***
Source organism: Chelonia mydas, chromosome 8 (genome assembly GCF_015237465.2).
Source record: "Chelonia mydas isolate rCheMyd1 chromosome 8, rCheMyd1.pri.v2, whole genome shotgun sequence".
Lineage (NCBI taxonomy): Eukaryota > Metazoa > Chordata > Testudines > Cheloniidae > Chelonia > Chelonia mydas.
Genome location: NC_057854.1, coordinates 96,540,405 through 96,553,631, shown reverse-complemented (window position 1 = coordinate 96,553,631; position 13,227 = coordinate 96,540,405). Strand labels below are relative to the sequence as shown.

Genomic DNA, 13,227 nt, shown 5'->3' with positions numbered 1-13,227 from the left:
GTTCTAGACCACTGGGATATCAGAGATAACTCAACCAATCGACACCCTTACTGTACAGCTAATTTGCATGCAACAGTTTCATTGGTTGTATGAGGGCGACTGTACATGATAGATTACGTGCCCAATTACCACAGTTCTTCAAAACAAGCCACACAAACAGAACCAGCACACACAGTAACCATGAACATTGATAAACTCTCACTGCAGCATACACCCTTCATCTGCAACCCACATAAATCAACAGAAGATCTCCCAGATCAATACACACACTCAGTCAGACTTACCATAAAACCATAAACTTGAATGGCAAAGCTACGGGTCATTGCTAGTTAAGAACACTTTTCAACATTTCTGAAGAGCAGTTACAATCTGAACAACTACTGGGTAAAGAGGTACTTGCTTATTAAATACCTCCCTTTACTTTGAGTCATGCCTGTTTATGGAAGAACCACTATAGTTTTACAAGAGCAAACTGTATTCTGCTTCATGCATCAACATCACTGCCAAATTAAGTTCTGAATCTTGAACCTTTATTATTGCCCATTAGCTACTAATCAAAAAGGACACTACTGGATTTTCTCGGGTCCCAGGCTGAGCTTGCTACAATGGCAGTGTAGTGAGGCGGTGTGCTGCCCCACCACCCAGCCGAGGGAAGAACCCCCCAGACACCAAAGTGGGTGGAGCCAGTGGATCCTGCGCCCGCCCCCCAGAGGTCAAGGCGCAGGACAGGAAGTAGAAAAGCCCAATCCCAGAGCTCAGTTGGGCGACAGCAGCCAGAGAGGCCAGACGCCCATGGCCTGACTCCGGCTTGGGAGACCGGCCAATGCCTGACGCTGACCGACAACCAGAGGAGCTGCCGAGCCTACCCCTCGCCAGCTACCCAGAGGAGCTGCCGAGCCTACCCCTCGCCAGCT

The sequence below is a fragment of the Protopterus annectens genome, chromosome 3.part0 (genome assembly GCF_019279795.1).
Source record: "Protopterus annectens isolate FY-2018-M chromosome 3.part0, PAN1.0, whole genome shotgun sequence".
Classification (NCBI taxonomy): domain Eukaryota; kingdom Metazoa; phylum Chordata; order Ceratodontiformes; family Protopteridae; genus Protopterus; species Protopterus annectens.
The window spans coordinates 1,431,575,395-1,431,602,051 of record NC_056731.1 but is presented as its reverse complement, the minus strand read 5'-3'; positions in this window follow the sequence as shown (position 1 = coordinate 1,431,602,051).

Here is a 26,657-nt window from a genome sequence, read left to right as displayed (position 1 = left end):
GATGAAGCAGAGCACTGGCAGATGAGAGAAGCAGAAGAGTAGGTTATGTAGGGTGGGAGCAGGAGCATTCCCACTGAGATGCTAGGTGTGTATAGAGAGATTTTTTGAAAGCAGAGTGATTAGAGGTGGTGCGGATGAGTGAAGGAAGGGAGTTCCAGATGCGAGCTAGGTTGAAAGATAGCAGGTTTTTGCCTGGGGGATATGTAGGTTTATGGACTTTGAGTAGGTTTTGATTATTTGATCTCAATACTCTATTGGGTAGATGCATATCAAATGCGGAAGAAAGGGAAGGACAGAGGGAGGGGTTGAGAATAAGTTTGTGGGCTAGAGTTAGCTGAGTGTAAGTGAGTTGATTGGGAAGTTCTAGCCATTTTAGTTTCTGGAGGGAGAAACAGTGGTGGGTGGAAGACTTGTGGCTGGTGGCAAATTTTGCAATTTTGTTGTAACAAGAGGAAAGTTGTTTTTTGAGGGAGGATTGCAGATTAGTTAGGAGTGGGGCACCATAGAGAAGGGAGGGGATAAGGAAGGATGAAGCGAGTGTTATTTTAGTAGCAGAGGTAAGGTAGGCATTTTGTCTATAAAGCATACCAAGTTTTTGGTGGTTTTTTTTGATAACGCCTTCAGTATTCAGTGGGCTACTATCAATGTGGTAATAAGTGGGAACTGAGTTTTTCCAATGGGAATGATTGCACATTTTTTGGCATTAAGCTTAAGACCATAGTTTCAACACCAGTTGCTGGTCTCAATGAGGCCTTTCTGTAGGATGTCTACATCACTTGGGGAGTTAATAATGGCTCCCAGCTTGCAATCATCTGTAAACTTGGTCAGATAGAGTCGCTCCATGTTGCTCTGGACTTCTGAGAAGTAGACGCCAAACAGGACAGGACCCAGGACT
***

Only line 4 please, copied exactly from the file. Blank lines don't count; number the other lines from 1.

Genome location: NC_057854.1, coordinates 96,540,405 through 96,553,631, shown reverse-complemented (window position 1 = coordinate 96,553,631; position 13,227 = coordinate 96,540,405). Strand labels below are relative to the sequence as shown.